Can a railroad man and a Southern belle turned teacher find a way to work together to achieve their dreams in the new reality of the post-Civil War South?
Sylas Rutledge, former gambler and new owner of the East Line Railway, invests everything he has into this venture, partly to see if he can do it - but mostly to avenge his father. One man holds the key to the railway's success - General William Giles Harding of Nashville's Belle Meade Plantation. But Harding is champagne and thoroughbreds, and Sylas Rutledge is beer and bullocks. Sy needs someone to help him maneuver in high society, and when he meets Alexandra Donelson, he quickly decides he's found his tutor.
Spurning her family's wishes that she marry, Alexandra Donelson is pursuing her passion for teaching at Fisk University, the first freedmen's university in the United States. But her family does not approve, and ultimately her father expels her from the family home and cuts her off completely.
Through her friendship with Mary Harding, Alexandra is thrown together with both General Harding and Sylas Rutledge. And she soon finds herself falling in love with a man whose roguish qualities and adventuresome spirit smack more of recklessness than responsibility.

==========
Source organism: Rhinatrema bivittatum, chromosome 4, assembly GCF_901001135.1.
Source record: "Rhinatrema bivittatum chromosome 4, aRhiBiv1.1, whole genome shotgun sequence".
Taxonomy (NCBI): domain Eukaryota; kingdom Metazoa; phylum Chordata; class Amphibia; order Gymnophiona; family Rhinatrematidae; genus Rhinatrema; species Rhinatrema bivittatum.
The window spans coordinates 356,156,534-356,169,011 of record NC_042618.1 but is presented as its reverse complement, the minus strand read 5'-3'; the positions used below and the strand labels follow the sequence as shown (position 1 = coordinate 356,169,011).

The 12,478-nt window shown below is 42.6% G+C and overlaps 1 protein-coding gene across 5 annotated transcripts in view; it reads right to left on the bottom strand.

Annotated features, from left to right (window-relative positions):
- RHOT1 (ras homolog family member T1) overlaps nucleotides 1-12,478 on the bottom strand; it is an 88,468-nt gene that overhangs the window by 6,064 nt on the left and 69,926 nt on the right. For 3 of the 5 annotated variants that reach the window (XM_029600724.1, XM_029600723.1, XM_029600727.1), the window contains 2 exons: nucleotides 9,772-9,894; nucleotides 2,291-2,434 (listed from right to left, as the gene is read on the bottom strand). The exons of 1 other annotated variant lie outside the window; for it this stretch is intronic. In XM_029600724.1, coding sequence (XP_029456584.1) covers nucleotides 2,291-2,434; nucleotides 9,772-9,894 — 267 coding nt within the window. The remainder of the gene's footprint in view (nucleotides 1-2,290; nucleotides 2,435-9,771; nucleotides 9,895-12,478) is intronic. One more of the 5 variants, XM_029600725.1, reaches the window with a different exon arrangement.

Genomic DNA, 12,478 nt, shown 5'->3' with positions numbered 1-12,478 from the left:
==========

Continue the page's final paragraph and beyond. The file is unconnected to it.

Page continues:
Sylas Rutledge will risk everything to win the hand of the woman he loves. What he doesn't count on is having to wager her heart to do it.
Set at Nashville's historic Belle Meade Plantation, To Wager Her Heart is a sweeping Southern love story about a nation mending after war, the struggle to move a country forward, and the courage of a man and woman to see themselves for who they truly are - and can be - with each other.
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Not Alexanders' best - worthy story but pablum -
Tamera Alexander, yes. Melba Sibrel, no.
Yes, and do, repeatedly.
Use a different reader. Narrator made the heroine drag, sound, what's the old Southern term, "hang-dog?" The worthy tale Alexander was spinning, through the reader's voice, became as interesting was the taste of Pablum. I had to make myself continue. Reminds me of the sad, woe begotten, sub-plot character, Samantha, in a previous Alexander novel. The Narrator's voice came to life when reading the part of the male characters, particularly the hero. He saved the book. I almost returned it..
Disappointment. Disappointment that a worthy story was beleaguered both in the written word and in the narration.
Cant wait to see what Tamera Alexander writes next.
- Gertrude T Guthrie
- Carrie Fancett Pagels